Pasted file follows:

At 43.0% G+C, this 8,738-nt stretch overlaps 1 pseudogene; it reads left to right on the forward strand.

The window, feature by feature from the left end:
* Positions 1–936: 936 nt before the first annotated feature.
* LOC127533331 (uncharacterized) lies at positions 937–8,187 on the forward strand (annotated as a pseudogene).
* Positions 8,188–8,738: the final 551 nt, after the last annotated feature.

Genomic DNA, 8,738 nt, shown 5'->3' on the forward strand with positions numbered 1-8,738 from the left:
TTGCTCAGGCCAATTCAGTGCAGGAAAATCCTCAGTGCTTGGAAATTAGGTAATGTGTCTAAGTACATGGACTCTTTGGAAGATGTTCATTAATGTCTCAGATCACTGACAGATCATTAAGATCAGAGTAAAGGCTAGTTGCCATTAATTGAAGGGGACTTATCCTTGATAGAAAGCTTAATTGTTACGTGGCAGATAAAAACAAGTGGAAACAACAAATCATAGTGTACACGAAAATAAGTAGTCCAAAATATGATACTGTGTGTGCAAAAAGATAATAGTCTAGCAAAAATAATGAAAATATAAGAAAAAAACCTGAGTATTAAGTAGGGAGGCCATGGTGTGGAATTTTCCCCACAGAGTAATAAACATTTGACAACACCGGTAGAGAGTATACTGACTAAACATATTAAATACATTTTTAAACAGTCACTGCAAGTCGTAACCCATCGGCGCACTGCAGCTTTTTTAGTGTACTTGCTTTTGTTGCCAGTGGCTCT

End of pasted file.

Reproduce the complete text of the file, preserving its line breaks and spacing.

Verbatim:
At 43.0% G+C, this 8,738-nt stretch overlaps 1 pseudogene; it reads left to right on the forward strand.

The window, feature by feature from the left end:
* Positions 1–936: 936 nt before the first annotated feature.
* LOC127533331 (uncharacterized) lies at positions 937–8,187 on the forward strand (annotated as a pseudogene).
* Positions 8,188–8,738: the final 551 nt, after the last annotated feature.

Genomic DNA, 8,738 nt, shown 5'->3' on the forward strand with positions numbered 1-8,738 from the left:
TTGCTCAGGCCAATTCAGTGCAGGAAAATCCTCAGTGCTTGGAAATTAGGTAATGTGTCTAAGTACATGGACTCTTTGGAAGATGTTCATTAATGTCTCAGATCACTGACAGATCATTAAGATCAGAGTAAAGGCTAGTTGCCATTAATTGAAGGGGACTTATCCTTGATAGAAAGCTTAATTGTTACGTGGCAGATAAAAACAAGTGGAAACAACAAATCATAGTGTACACGAAAATAAGTAGTCCAAAATATGATACTGTGTGTGCAAAAAGATAATAGTCTAGCAAAAATAATGAAAATATAAGAAAAAAACCTGAGTATTAAGTAGGGAGGCCATGGTGTGGAATTTTCCCCACAGAGTAATAAACATTTGACAACACCGGTAGAGAGTATACTGACTAAACATATTAAATACATTTTTAAACAGTCACTGCAAGTCGTAACCCATCGGCGCACTGCAGCTTTTTTAGTGTACTTGCTTTTGTTGCCAGTGGCTCT